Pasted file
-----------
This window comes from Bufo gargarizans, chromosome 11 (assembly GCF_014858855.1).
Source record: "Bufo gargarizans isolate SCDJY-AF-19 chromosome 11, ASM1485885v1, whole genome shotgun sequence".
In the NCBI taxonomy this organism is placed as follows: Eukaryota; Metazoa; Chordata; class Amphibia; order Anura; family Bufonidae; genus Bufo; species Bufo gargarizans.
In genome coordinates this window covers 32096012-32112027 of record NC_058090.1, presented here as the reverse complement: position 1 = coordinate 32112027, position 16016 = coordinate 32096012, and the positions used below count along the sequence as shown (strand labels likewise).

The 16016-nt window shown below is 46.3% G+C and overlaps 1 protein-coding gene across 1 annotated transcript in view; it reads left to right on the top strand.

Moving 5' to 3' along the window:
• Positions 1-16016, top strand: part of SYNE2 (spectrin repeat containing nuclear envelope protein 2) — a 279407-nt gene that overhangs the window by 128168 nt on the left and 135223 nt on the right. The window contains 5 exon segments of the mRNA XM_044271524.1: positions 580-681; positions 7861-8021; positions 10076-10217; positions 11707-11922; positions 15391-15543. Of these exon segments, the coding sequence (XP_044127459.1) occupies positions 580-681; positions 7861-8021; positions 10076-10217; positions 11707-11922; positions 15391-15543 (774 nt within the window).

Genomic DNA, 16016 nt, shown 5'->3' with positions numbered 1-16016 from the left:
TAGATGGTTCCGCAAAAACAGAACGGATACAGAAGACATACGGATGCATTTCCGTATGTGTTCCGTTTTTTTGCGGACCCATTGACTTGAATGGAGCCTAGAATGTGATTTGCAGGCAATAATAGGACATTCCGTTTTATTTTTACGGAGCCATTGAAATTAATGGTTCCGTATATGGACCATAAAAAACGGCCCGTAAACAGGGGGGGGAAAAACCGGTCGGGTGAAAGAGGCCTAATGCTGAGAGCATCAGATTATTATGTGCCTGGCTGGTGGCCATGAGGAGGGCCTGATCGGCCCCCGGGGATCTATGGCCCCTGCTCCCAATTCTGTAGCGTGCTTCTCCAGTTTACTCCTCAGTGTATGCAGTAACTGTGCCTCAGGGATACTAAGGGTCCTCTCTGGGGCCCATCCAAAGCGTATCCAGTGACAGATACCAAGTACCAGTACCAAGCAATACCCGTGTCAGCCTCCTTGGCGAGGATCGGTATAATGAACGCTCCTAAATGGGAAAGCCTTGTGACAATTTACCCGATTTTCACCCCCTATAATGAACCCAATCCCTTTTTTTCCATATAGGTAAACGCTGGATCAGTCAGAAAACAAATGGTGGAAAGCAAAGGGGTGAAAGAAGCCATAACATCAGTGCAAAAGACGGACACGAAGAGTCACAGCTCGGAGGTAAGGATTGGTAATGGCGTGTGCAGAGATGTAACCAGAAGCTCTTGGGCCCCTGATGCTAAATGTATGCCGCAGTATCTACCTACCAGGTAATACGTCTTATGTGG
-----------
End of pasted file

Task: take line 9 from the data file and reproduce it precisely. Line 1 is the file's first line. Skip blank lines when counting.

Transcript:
TAGATGGTTCCGCAAAAACAGAACGGATACAGAAGACATACGGATGCATTTCCGTATGTGTTCCGTTTTTTTGCGGACCCATTGACTTGAATGGAGCCTAGAATGTGATTTGCAGGCAATAATAGGACATTCCGTTTTATTTTTACGGAGCCATTGAAATTAATGGTTCCGTATATGGACCATAAAAAACGGCCCGTAAACAGGGGGGGGAAAAACCGGTCGGGTGAAAGAGGCCTAATGCTGAGAGCATCAGATTATTATGTGCCTGGCTGGTGGCCATGAGGAGGGCCTGATCGGCCCCCGGGGATCTATGGCCCCTGCTCCCAATTCTGTAGCGTGCTTCTCCAGTTTACTCCTCAGTGTATGCAGTAACTGTGCCTCAGGGATACTAAGGGTCCTCTCTGGGGCCCATCCAAAGCGTATCCAGTGACAGATACCAAGTACCAGTACCAAGCAATACCCGTGTCAGCCTCCTTGGCGAGGATCGGTATAATGAACGCTCCTAAATGGGAAAGCCTTGTGACAATTTACCCGATTTTCACCCCCTATAATGAACCCAATCCCTTTTTTTCCATATAGGTAAACGCTGGATCAGTCAGAAAACAAATGGTGGAAAGCAAAGGGGTGAAAGAAGCCATAACATCAGTGCAAAAGACGGACACGAAGAGTCACAGCTCGGAGGTAAGGATTGGTAATGGCGTGTGCAGAGATGTAACCAGAAGCTCTTGGGCCCCTGATGCTAAATGTATGCCGCAGTATCTACCTACCAGGTAATACGTCTTATGTGG